Protestors have written to City of Edinburgh Council's Chief Executive Sue Bruce in a last-ditch effort to stop the felling of mature trees around Canonmills Bridge (see Breaking news, 11.11.11).
We reproduce it below, in full, without editing.
Felling of trees at Canonmills has stopped, at least for now, while City of Edinburgh officials assess apparent anomalies in their own paperwork.
A lone protestor peacefully discussed the matter with contractors from 9–11am this morning, feverishly buying time whilst the letter below worked its way through Council corridors to the desk of the relevant official.
[img_assist|nid=2385|title=|desc=|link=node|align=right|width=164|height=200]In the event, just one birch tree was cut down (see right), in a private garden behind Howard Place, with the owners' prearranged consent.
By 1.15pm, only two rather bored contractors remained, awaiting further instructions.
If the letter we reproduce here is correct, and the trees at Canonmills are explicitly protected, then the ease and speed with which they were so nearly destroyed is a disgrace. City of Edinburgh Council and Lagan's may have some serious apologising to do.
Dear Ms Bruce,
Loss of mature trees west of Canonmills Bridge as part of the Water of Leith Flood Prevention Scheme
I am writing to request that the proposed felling of eleven mature trees by Lagan Construction as part of the above works be halted with immediate effect.
The Water of Leith Public Enquiry Report (2004), posted on the Scottish Government website, states that:
4.50 The trees on the river bank upstream from Canonmills Bridge and adjacent to the gardens to the rear of Howard Street will remain, and will be protected during construction works.
The 2008 Planning Application (Application No:08/04025/FUL) sub-committee report for the works relating to this section of the Water of Leith at Howard Street does not specify the removal of these trees, but refers only to the loss of young trees and states that:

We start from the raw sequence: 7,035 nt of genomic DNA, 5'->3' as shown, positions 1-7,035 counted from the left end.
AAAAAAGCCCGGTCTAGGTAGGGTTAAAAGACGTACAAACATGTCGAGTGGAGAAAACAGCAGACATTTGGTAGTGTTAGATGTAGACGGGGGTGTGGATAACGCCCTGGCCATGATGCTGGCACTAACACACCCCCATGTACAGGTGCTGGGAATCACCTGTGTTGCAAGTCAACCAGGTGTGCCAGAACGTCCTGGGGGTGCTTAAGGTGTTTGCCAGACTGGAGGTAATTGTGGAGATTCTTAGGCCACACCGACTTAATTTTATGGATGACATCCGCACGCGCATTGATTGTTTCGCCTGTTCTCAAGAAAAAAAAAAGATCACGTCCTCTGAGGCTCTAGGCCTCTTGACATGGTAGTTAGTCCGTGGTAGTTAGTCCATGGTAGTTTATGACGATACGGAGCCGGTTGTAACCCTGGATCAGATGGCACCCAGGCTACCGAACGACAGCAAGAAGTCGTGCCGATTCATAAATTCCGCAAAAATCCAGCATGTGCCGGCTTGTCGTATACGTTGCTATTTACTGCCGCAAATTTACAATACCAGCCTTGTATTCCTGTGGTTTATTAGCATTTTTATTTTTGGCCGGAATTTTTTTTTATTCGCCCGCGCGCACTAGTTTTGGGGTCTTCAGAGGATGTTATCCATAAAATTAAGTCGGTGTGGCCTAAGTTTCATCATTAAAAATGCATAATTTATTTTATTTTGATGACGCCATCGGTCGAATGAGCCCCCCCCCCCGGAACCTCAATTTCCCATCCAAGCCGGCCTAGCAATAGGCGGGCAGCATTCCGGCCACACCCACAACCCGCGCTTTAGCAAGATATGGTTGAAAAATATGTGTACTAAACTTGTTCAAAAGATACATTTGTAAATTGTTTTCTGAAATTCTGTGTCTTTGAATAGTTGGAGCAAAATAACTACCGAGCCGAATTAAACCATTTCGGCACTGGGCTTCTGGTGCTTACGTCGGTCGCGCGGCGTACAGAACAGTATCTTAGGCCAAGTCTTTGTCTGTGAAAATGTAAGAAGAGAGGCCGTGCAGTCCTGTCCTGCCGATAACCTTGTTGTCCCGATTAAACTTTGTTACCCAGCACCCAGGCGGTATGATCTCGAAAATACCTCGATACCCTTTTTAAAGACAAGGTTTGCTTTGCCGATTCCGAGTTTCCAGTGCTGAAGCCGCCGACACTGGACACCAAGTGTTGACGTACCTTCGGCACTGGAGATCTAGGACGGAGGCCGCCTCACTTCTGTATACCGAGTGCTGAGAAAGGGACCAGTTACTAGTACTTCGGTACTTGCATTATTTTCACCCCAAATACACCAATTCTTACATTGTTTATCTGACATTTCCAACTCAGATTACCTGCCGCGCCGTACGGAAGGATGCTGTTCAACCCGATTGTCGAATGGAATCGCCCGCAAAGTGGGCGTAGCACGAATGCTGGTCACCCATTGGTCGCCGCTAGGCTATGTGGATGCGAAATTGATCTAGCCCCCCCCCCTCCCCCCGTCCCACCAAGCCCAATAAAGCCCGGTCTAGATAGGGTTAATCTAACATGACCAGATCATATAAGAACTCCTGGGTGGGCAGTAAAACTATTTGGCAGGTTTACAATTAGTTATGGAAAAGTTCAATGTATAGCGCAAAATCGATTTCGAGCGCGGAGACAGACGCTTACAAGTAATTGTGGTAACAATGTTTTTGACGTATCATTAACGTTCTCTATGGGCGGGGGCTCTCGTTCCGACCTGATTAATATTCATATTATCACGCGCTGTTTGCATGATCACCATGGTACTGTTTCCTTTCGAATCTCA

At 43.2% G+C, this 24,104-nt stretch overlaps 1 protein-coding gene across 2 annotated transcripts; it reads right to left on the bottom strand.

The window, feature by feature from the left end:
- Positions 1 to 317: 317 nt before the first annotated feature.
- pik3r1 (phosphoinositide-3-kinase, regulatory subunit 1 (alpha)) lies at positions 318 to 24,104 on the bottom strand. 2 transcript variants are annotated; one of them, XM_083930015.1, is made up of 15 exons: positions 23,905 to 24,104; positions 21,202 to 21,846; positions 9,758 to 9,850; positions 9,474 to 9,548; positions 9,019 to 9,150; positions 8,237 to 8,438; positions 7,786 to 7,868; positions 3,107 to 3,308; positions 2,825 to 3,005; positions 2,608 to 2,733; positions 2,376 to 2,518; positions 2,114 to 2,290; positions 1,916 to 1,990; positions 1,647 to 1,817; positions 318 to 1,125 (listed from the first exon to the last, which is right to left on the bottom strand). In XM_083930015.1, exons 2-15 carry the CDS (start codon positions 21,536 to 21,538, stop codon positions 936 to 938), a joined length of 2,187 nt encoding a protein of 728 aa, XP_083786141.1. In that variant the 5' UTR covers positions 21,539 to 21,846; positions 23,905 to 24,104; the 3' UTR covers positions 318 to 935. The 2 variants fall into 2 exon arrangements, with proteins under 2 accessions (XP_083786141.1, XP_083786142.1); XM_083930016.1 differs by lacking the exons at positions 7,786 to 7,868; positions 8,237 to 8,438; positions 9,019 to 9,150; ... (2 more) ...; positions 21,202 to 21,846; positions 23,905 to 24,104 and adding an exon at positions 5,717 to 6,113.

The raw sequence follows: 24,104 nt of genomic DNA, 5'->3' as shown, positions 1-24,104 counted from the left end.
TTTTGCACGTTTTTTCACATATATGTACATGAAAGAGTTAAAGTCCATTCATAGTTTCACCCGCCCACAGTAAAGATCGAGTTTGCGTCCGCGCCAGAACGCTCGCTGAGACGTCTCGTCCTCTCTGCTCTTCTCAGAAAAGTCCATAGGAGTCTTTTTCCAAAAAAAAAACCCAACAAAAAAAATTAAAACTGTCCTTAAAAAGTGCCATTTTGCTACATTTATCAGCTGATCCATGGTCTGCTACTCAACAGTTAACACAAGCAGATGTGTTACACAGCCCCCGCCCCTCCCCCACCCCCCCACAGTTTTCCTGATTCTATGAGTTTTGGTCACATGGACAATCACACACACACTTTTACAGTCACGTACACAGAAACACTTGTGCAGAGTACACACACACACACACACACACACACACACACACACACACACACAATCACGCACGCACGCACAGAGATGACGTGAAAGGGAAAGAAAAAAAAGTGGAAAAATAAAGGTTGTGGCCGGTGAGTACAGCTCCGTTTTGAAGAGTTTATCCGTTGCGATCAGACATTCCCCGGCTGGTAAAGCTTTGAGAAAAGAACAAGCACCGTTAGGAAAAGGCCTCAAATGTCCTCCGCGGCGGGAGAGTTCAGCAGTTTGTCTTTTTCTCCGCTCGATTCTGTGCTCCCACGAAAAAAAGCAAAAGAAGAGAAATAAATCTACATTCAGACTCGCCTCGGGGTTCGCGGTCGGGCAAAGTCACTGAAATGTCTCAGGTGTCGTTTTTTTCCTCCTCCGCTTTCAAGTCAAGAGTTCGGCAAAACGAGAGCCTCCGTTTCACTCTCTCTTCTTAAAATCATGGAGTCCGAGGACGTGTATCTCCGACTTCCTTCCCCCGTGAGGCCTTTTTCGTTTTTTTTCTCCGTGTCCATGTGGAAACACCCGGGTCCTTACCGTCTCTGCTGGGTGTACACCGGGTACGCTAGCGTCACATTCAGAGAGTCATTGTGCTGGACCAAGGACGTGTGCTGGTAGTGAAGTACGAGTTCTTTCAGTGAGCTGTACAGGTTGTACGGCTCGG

wherever possible trees will be coppiced and pollarded instead of removed to facilitate construction of the flood defences
It was recommended that planning permission be granted subject to conditions in respect of landscaping and trees:
Fully detailed proposals for work to manage or remove trees, planting to mitigate losses and to protect remaining trees, including the following details, shall be submitted to and approved in writing by the Head of Planning before work is commenced on site:-
- Details showing trees to be removed.
- Details of measures to protect trees that are to remain during construction in accordance with BS 5837: 2005: "Code of Practice for Trees in Relation to Construction."
- Details of contractor's compounds, fences and storage, which may affect trees.
The removal of trees and all the measures to protect trees shall be agreed in writing with Head of Planning and shall be implemented before any other work commences on site and maintained throughout the construction period to the satisfaction of Head of Planning.
I wish to protest against the removal of these trees on the following grounds and ask that you enforce a stoppage on the works:
- These trees are of significant value and critical importance to the townscape, streetscape and landscape of this Conservation Area on the edge of a World Heritage Site.
- There is no public documentation of permission to remove these trees, nor of a tree survey to prove that they may be removed, nor proof that the planning conditions associated with the work have been met.
- The statutory process began with confirmation that these trees would be protected but then shifted to their removal without explicit public notification or consultation.
- The sub-committee report highlighted that the proposal would result in the loss of a number of “young willow and a sycamore” but the trees to be felled are in fact mature, with a likely minimum age of at least 40 yrs and probably c.70-80yrs.
- From the dwg information provided as part of the Planning Application it seems that at least one tree lies outwith the Approved Works red line boundary (ARUP Dwg:PA-027).
Contact was made with the project manager Brian Torrance in October 2011 but a standard reply and link to superseded information has been the only response. Lagan Construction informed only Howard Street residents on 17 November of their intention to bring the planned work on this stretch of the river forward from early 2012 to the week beginning 21 November 2011. Many local residents remain unaware that the trees are to be felled.
In just one week more than 800 people have signed an online petition to protest against the loss of these trees and the number is growing daily.
I request that:
- The decision by Lagan to bring the work forward should be reversed
- No felling should be undertaken until it has been confirmed that the decision was taken in accordance with due process and that the planning application conditions have been met in full
- A full evaluation of how these particular trees in this specific location should be managed in line with the proposed flood defences should be undertaken - these trees can be saved with minimal impact on the flood prevention work
I urge you to take action on this issue immediately before another heavy-handed decision by the City of Edinburgh Council results in yet more negative press, bad feeling and a lack of confidence in this Administration.